Perception: Disconnects, Distortions And Deficiencies

We often hear that seeing is believing, but should we always believe what we see? Our perceptions can be superficial and unduly influenced by past experiences. Architects, IT professionals and security personnel can the same office, but what registers and remains with them varies significantly. We see through our filters. We select a narrow slice of reality under the guise that we already “know” what is key. Even if we collect a broad scan, we typically retain only 90% of what we see.

These perceptional deficiencies can be addressed in several ways:

  1. We have a perception deficiency that is best addressed by asking others what they see. Visual allusions, like the one below, illustrate that there are multiple correct views of see the same reality. Some may focus on the vase, while others see two profiles. Accepting that there is another point of view increases our ability to understand current realities.
  2. We can overcome perceptual distortions by avoiding stereotypes. Generalized judgments gloss over distinctions and offer the false illusion of uniformity. Stereotypes also encourage simplistic thinking and undue confidence that things are under control. Stereotypical labels also reduce the potential for respect. Kierkegaard captured this reality when he stated: “Once you label me, you negate me.” Labels transform the other person into one of “THEM,” which is an impersonal abstraction. Stereotypes blind us.
  3. Perception disconnect are also based on fixed perceptions. Our world is becoming more complex, integrated and agile, and that fixed perceptions limit our ability to collect information and recognize interactions. Holding a fixed or narrow view means that we misapply our perceived knowledge. Convinced that our perceived knowledge we refuse to pivot or adjust our views. Instead of listening we merely seek agreement. When others recognize our stubborn view, they fail to introduce new perspectives since it seems wise not to not “rock the boat.” Fixed views produce overlooked opportunities and alternatives.

We get our eyes examined to ensure that we see clearly. We must also test our perceptions. For as Thoreau noted: “It’s not what you look at that matters, it’s what you see.” We must continually test our perception before we accept what we see at first glance is all that there is to see. To paraphrase Pogo: we have met the enemy and he is us.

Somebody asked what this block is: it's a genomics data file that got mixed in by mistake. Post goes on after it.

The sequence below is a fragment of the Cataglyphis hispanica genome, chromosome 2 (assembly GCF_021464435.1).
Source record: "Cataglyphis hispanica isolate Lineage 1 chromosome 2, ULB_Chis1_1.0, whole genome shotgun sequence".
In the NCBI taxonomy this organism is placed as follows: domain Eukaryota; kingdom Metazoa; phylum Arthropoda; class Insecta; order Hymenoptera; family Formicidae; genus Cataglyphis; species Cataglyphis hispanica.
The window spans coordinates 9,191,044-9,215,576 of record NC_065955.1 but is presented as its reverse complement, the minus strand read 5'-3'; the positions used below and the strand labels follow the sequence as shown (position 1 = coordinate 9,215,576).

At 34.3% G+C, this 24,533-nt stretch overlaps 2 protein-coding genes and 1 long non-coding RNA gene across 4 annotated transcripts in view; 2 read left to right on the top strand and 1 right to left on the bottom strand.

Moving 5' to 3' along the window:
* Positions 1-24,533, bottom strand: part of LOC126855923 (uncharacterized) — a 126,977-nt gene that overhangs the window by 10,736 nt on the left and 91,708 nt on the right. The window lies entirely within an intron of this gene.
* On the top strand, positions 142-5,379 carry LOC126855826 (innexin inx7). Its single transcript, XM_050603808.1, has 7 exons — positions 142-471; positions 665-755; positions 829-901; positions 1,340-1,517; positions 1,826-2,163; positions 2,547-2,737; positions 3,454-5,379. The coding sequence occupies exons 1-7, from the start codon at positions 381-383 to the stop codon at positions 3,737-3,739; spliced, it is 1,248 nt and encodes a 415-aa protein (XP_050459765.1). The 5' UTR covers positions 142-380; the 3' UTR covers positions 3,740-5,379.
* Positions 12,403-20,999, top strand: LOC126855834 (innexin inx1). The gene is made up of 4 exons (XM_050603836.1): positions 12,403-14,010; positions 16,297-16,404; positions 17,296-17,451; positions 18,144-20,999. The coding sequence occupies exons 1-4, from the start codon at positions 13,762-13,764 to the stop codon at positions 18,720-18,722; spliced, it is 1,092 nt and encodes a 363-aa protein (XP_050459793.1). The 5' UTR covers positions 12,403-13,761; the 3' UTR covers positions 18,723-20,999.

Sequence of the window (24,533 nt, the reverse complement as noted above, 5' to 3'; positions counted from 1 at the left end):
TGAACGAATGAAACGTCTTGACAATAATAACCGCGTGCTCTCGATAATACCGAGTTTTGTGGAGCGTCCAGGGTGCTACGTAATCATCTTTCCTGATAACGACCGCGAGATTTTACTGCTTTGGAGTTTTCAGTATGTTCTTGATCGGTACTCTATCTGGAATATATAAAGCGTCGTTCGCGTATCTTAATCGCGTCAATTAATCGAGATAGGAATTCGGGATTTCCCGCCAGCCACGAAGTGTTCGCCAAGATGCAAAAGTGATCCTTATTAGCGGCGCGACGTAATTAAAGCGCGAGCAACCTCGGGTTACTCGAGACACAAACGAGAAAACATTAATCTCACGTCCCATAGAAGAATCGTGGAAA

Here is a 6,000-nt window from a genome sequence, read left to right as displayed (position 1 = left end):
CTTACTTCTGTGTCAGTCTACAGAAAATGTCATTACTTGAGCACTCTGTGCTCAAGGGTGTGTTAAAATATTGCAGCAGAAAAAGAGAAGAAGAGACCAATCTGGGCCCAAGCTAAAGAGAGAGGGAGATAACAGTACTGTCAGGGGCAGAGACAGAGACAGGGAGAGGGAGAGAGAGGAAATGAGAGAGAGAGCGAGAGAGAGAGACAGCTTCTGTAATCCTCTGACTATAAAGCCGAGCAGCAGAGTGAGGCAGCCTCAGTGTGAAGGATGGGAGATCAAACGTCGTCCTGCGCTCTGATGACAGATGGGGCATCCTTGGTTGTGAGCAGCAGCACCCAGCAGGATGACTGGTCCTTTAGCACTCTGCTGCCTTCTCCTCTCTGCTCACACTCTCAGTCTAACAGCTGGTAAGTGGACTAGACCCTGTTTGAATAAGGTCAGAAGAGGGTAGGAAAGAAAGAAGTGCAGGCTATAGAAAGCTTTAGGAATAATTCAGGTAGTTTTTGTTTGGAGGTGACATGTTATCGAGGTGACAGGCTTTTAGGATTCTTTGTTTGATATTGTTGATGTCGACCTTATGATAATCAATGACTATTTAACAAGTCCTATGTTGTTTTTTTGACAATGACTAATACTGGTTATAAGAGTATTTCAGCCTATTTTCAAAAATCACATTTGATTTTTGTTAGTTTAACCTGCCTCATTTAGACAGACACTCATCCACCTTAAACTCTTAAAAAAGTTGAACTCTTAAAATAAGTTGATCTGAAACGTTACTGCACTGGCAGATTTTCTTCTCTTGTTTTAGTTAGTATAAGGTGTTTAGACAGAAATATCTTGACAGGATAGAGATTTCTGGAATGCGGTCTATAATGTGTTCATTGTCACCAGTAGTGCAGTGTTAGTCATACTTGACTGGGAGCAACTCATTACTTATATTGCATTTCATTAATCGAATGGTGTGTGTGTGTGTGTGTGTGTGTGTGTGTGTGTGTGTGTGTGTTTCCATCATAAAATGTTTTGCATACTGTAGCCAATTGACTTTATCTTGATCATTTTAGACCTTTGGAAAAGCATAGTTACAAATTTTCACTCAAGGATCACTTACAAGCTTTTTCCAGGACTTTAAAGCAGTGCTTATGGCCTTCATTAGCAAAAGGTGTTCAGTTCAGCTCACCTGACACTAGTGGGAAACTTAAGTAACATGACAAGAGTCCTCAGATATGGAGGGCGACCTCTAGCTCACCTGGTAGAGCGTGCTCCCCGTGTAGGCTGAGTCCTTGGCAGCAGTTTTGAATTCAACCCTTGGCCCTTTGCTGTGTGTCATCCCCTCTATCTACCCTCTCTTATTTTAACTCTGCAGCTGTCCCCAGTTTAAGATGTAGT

Dr. Mary Lippitt
Dr. Mary Lippitt
Dr. Mary Lippitt is an award-winning author of "Brilliant or Blunder: 6 Ways Leaders Navigate Uncertainty, Opportunity, and Complexity.” She founded Enterprise Management Ltd. in 1984 to provide leaders with practical and effective solutions to navigate the modern business climate using situational mastery. Dr. Lippitt is a thought leader and speaker on executing change, optimal leadership, and situational analysis. She currently teaches in the MBA program at the University of South Florida. Mary is also the author of Situational Mindsets: Targeting What Matters When It Matters.

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  1. Our thoughts create our reality, affect our emotions and, consequently, our behaviors. Every thought “is born” and evolves around our beliefs (beliefs) that by their very nature are true and have a huge influence on us, on our lives, and on others. Our beliefs / convictions are the basis for many of our choices, determining what we accept or reject, things we can do or that we can not do. If we want to change our reality, then we have to change our thoughts. Einstein stated, “You can not get a different reality unless you do not start to change the way you think it has created it,” so it’s in the new thinking that real change is born.

  2. Thank you for bringing this to the forefront Dr Lippitt! I am a firm believer that ‘our perception is our reality’ — as such, I posit this proficiently aligns with the foundation of your message, too.

    Though no easy task, with vigilance and tenacity as Carol mentioned, we can do this. … but it requires concerted effort.

    In full support, we ought to consider the gravity here and strive to tend to the commitment. Very important topic — the sheer actuality is (and will continue to be) increasingly important, as the reality impacts every aspect of our lives~

  3. I love this article, Mary. I grew up in very tiny towns and I remember when I first learned about stereotypes. I made up my mind way back then that I would not be small minded or always look at things through the same filters. Of course it drove my parents crazy, but I made it to adulthood with their values intact. I challenge anyone to just try to see things through someone else’s perspective. Even if you don’t agree with them, you have broadened your own world view and understand a piece of theirs.

    • Jane,
      I am not surprise learn that your mind was opened early and that you value different points of view. The value of respecting and listening was highlighted in Superforecasting by Tetlock and Gardner . They found that a group of experts was less accurate than a group of novices in forecasting the future. Expects zero in on their area of specialty and overlook key external facets. Keep up your great work,

  4. Carol,
    Thanks for the comment. Agree that it takes energy and vigilance to stay open. I also think it takes a willingness to confer with others to ask what others see. I have been surprised when I check in with my MBA students about their perceptions. The generational differences might account for a few differences but reality is a kaleidoscope rather than single clear picture.